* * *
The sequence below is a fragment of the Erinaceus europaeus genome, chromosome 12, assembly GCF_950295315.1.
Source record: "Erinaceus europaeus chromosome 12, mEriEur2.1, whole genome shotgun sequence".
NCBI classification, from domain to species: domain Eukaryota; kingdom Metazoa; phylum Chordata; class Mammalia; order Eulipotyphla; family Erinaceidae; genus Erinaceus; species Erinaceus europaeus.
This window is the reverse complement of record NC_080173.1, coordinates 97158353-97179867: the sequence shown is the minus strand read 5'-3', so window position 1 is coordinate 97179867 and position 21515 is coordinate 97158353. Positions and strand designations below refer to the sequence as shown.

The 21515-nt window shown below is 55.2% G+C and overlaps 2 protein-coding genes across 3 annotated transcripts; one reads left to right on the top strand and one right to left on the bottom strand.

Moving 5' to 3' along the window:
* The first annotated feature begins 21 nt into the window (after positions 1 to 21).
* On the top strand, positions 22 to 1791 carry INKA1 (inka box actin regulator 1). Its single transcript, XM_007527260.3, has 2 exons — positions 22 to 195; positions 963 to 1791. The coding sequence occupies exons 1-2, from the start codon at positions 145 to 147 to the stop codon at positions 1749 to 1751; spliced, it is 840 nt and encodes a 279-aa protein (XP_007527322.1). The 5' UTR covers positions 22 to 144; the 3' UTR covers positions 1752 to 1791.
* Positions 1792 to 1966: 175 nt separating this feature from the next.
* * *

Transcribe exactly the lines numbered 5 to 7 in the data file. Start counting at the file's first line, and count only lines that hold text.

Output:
The 21515-nt window shown below is 55.2% G+C and overlaps 2 protein-coding genes across 3 annotated transcripts; one reads left to right on the top strand and one right to left on the bottom strand.

Moving 5' to 3' along the window:
* The first annotated feature begins 21 nt into the window (after positions 1 to 21).